While practicing yoga or perhaps even checking out some classes, you would have come across Shiva, or at least heard of him.

Shiva, who is part of Hindu mythology, actually appears as the main figure also in the history of the birth of Yoga.

The legend of Shiva

There are many stories that revolve around the birth of this discipline, so much mystery, so many books that are even defined as sacred and so many external prejudices.

In reality what we know is that this wonderful discipline born thousands of years ago still makes us feel better and makes us dream especially when we think of the colours, fragrances and Indian choreographies


Today we shall talk about actually we will tell you a bit about yogic mythology, a bit of stories and myths about this discipline and let’s start from its birth which is closely connected to SHIVA.

According to legends, a strong, handsome man full of wisdom spent his life in contemplation in the Himalayan mountains; his days were divided between contemplation, dialogues with nature, strange positions and exercises; he enjoyed being immersed in nature and cultivating his body and he shared all this with his wife Parvati.

Parvati would then learn this ancient art from Shiva and they would practice together in the silence of the forest; Shiva told his bride how to meditate, how to contemplate and how to do the positions, unaware of the fact that a fish intrigued by these scenes had hidden to observe the two for a long time.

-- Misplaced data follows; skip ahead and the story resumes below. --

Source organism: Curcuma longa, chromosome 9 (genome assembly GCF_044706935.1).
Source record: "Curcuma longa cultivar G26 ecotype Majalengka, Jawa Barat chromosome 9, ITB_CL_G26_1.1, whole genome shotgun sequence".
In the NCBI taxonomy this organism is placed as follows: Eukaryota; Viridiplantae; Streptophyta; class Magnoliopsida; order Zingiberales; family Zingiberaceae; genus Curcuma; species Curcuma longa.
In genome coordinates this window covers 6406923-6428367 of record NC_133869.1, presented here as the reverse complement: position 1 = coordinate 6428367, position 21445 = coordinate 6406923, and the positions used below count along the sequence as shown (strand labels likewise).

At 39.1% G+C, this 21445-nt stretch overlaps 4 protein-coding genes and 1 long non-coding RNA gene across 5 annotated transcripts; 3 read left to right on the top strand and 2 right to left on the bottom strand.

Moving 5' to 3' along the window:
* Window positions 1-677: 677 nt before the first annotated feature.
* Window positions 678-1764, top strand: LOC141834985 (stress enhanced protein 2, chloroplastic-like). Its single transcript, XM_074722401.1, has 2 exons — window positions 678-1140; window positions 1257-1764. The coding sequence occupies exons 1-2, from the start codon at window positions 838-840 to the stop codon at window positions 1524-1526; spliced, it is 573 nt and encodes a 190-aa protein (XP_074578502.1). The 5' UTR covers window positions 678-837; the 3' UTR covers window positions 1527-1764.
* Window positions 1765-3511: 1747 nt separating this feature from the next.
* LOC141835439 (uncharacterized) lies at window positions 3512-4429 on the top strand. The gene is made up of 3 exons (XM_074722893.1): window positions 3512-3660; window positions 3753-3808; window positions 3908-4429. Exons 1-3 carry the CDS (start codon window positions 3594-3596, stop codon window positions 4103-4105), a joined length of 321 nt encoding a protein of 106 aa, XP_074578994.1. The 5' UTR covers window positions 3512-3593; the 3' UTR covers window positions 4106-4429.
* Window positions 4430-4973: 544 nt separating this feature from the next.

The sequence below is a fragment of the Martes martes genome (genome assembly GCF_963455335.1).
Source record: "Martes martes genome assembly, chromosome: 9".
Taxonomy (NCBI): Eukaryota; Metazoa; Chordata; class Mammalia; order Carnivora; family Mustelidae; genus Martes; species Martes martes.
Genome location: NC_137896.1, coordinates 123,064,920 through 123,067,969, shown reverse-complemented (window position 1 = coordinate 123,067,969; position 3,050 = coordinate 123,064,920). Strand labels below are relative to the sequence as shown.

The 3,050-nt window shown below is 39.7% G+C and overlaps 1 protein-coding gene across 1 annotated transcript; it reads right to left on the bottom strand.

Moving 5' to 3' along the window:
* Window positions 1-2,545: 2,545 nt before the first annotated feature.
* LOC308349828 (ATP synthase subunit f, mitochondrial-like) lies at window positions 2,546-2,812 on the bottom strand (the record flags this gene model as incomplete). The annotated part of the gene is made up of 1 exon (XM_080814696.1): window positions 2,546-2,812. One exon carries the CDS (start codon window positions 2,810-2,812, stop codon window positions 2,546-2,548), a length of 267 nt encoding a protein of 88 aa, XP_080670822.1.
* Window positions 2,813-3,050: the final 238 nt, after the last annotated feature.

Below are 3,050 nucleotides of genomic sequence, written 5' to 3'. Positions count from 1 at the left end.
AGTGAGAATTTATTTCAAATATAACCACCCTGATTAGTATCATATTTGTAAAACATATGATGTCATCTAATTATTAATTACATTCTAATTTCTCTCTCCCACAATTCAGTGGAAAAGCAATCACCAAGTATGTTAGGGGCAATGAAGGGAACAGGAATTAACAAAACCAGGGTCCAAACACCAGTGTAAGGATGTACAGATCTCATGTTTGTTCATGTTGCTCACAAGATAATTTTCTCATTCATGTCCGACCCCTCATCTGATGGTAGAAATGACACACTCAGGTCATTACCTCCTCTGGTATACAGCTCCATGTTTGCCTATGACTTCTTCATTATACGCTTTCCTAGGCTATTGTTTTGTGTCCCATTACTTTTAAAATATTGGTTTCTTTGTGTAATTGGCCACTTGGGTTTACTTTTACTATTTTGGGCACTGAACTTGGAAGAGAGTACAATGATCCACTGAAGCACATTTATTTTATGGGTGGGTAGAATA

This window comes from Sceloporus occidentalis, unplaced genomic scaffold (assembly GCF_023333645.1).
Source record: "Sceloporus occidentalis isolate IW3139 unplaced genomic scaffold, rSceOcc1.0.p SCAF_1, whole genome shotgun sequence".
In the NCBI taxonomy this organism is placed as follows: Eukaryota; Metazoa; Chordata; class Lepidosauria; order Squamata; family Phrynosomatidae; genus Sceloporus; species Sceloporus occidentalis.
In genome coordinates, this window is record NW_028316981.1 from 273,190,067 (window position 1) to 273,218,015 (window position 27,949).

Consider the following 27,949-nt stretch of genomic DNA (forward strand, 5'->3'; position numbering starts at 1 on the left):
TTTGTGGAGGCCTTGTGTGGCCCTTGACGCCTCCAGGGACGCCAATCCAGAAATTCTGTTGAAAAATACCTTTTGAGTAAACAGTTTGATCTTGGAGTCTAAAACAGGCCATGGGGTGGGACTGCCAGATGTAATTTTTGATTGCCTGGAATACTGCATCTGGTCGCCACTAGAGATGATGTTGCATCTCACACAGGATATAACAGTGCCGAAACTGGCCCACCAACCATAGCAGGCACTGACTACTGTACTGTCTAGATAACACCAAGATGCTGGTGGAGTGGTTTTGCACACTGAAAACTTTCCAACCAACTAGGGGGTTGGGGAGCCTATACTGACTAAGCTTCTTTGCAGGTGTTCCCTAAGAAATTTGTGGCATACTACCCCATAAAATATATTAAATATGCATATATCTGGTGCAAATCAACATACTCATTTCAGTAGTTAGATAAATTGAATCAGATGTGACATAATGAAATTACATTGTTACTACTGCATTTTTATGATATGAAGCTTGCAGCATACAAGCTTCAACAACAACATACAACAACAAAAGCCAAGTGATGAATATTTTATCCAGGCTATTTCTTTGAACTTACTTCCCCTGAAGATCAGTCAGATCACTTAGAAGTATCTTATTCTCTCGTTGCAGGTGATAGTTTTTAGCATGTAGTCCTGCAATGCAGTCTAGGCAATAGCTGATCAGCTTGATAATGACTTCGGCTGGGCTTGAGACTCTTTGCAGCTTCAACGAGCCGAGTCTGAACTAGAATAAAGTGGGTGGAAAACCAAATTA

The fish learned everything, overwhelmed by the new knowledge, transformed into a man MATSIENDRA, and Shiva observed this change, understood the transformative power of yoga and sent Matsiendra, the fish who became a man, to spread this very powerful art; Matsiendra explained it to other sages and the first 7 rishis were born, sages able to teach the art of Yoga.

Thus it was that the diffusion of this ancient discipline began starting from the first master ADI YOGI SIVA

Shiva therefore also called Adi Yogi, or first master, in mythology is seen as the first master and as the one who taught the science of yoga to the world, and mantras, stories and temples were therefore created around his figure.

Today remembering this legend doesn’t mean choosing a religious yoga, it just means being fascinated by the mythology and the complex of stories that yoga brings with it, a real cultural baggage.

If you are interested in mythology but also would like to learn more about the origins of Yoga

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